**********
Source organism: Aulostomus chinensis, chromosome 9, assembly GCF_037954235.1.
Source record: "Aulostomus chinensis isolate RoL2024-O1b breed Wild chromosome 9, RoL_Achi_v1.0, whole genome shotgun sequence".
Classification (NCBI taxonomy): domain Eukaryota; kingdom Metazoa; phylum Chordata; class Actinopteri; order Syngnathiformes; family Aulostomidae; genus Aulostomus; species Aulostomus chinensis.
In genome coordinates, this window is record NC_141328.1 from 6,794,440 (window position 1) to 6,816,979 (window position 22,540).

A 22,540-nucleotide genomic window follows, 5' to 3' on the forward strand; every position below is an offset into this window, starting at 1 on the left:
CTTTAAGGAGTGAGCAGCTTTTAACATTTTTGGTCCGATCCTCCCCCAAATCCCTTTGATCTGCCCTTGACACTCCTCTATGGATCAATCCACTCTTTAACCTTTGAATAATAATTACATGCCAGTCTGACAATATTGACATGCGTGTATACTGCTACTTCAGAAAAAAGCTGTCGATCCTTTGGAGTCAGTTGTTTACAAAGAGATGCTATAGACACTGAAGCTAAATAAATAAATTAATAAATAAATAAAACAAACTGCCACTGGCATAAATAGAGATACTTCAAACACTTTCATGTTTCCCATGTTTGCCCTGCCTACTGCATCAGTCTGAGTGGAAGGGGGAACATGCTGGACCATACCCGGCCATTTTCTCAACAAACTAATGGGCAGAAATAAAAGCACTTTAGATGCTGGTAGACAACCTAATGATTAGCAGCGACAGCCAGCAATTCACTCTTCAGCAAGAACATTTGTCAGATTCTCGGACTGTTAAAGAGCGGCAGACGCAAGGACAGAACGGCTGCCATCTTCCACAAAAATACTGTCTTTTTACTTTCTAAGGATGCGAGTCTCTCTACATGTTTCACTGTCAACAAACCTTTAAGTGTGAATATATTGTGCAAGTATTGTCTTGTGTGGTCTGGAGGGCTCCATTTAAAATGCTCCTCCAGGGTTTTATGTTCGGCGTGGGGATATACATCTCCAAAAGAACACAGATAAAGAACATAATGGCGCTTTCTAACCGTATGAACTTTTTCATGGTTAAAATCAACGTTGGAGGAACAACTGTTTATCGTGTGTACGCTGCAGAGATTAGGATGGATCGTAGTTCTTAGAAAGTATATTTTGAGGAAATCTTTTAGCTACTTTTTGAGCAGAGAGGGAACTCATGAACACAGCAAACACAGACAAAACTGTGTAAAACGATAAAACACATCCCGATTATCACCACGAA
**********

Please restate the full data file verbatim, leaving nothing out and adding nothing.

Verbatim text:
Source organism: Aulostomus chinensis, chromosome 9, assembly GCF_037954235.1.
Source record: "Aulostomus chinensis isolate RoL2024-O1b breed Wild chromosome 9, RoL_Achi_v1.0, whole genome shotgun sequence".
Classification (NCBI taxonomy): domain Eukaryota; kingdom Metazoa; phylum Chordata; class Actinopteri; order Syngnathiformes; family Aulostomidae; genus Aulostomus; species Aulostomus chinensis.
In genome coordinates, this window is record NC_141328.1 from 6,794,440 (window position 1) to 6,816,979 (window position 22,540).

A 22,540-nucleotide genomic window follows, 5' to 3' on the forward strand; every position below is an offset into this window, starting at 1 on the left:
CTTTAAGGAGTGAGCAGCTTTTAACATTTTTGGTCCGATCCTCCCCCAAATCCCTTTGATCTGCCCTTGACACTCCTCTATGGATCAATCCACTCTTTAACCTTTGAATAATAATTACATGCCAGTCTGACAATATTGACATGCGTGTATACTGCTACTTCAGAAAAAAGCTGTCGATCCTTTGGAGTCAGTTGTTTACAAAGAGATGCTATAGACACTGAAGCTAAATAAATAAATTAATAAATAAATAAAACAAACTGCCACTGGCATAAATAGAGATACTTCAAACACTTTCATGTTTCCCATGTTTGCCCTGCCTACTGCATCAGTCTGAGTGGAAGGGGGAACATGCTGGACCATACCCGGCCATTTTCTCAACAAACTAATGGGCAGAAATAAAAGCACTTTAGATGCTGGTAGACAACCTAATGATTAGCAGCGACAGCCAGCAATTCACTCTTCAGCAAGAACATTTGTCAGATTCTCGGACTGTTAAAGAGCGGCAGACGCAAGGACAGAACGGCTGCCATCTTCCACAAAAATACTGTCTTTTTACTTTCTAAGGATGCGAGTCTCTCTACATGTTTCACTGTCAACAAACCTTTAAGTGTGAATATATTGTGCAAGTATTGTCTTGTGTGGTCTGGAGGGCTCCATTTAAAATGCTCCTCCAGGGTTTTATGTTCGGCGTGGGGATATACATCTCCAAAAGAACACAGATAAAGAACATAATGGCGCTTTCTAACCGTATGAACTTTTTCATGGTTAAAATCAACGTTGGAGGAACAACTGTTTATCGTGTGTACGCTGCAGAGATTAGGATGGATCGTAGTTCTTAGAAAGTATATTTTGAGGAAATCTTTTAGCTACTTTTTGAGCAGAGAGGGAACTCATGAACACAGCAAACACAGACAAAACTGTGTAAAACGATAAAACACATCCCGATTATCACCACGAA